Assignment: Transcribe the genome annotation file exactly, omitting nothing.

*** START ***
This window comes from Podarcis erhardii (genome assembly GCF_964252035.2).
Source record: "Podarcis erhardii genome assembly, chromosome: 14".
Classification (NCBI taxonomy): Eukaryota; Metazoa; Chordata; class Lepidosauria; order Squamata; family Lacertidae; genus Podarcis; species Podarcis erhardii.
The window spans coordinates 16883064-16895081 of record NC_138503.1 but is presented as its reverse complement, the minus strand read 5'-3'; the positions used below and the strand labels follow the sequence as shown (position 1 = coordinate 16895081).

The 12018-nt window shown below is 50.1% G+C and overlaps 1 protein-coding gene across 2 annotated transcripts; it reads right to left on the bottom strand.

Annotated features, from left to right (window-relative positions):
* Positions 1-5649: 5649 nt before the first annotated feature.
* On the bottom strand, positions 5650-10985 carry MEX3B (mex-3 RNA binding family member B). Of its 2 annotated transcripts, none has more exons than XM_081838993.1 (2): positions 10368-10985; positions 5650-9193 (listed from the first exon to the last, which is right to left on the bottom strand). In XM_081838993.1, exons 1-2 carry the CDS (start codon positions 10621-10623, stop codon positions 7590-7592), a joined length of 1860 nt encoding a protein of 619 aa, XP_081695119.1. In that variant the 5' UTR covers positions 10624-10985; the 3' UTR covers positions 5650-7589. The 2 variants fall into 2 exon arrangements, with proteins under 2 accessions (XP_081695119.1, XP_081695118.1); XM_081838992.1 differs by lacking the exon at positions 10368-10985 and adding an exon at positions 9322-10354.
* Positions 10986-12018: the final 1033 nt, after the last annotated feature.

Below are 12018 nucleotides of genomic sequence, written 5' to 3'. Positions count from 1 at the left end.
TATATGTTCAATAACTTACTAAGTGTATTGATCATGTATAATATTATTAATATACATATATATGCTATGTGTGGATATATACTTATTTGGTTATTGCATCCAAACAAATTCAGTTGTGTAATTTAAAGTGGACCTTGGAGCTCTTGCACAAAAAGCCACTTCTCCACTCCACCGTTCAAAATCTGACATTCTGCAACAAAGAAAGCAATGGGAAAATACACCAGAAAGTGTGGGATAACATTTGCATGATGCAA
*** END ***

This window comes from Podarcis erhardii (genome assembly GCF_964252035.2).
Source record: "Podarcis erhardii genome assembly, chromosome: 14".
Classification (NCBI taxonomy): Eukaryota; Metazoa; Chordata; class Lepidosauria; order Squamata; family Lacertidae; genus Podarcis; species Podarcis erhardii.
The window spans coordinates 16883064-16895081 of record NC_138503.1 but is presented as its reverse complement, the minus strand read 5'-3'; the positions used below and the strand labels follow the sequence as shown (position 1 = coordinate 16895081).

The 12018-nt window shown below is 50.1% G+C and overlaps 1 protein-coding gene across 2 annotated transcripts; it reads right to left on the bottom strand.

Annotated features, from left to right (window-relative positions):
* Positions 1-5649: 5649 nt before the first annotated feature.
* On the bottom strand, positions 5650-10985 carry MEX3B (mex-3 RNA binding family member B). Of its 2 annotated transcripts, none has more exons than XM_081838993.1 (2): positions 10368-10985; positions 5650-9193 (listed from the first exon to the last, which is right to left on the bottom strand). In XM_081838993.1, exons 1-2 carry the CDS (start codon positions 10621-10623, stop codon positions 7590-7592), a joined length of 1860 nt encoding a protein of 619 aa, XP_081695119.1. In that variant the 5' UTR covers positions 10624-10985; the 3' UTR covers positions 5650-7589. The 2 variants fall into 2 exon arrangements, with proteins under 2 accessions (XP_081695119.1, XP_081695118.1); XM_081838992.1 differs by lacking the exon at positions 10368-10985 and adding an exon at positions 9322-10354.
* Positions 10986-12018: the final 1033 nt, after the last annotated feature.

Below are 12018 nucleotides of genomic sequence, written 5' to 3'. Positions count from 1 at the left end.
TATATGTTCAATAACTTACTAAGTGTATTGATCATGTATAATATTATTAATATACATATATATGCTATGTGTGGATATATACTTATTTGGTTATTGCATCCAAACAAATTCAGTTGTGTAATTTAAAGTGGACCTTGGAGCTCTTGCACAAAAAGCCACTTCTCCACTCCACCGTTCAAAATCTGACATTCTGCAACAAAGAAAGCAATGGGAAAATACACCAGAAAGTGTGGGATAACATTTGCATGATGCAA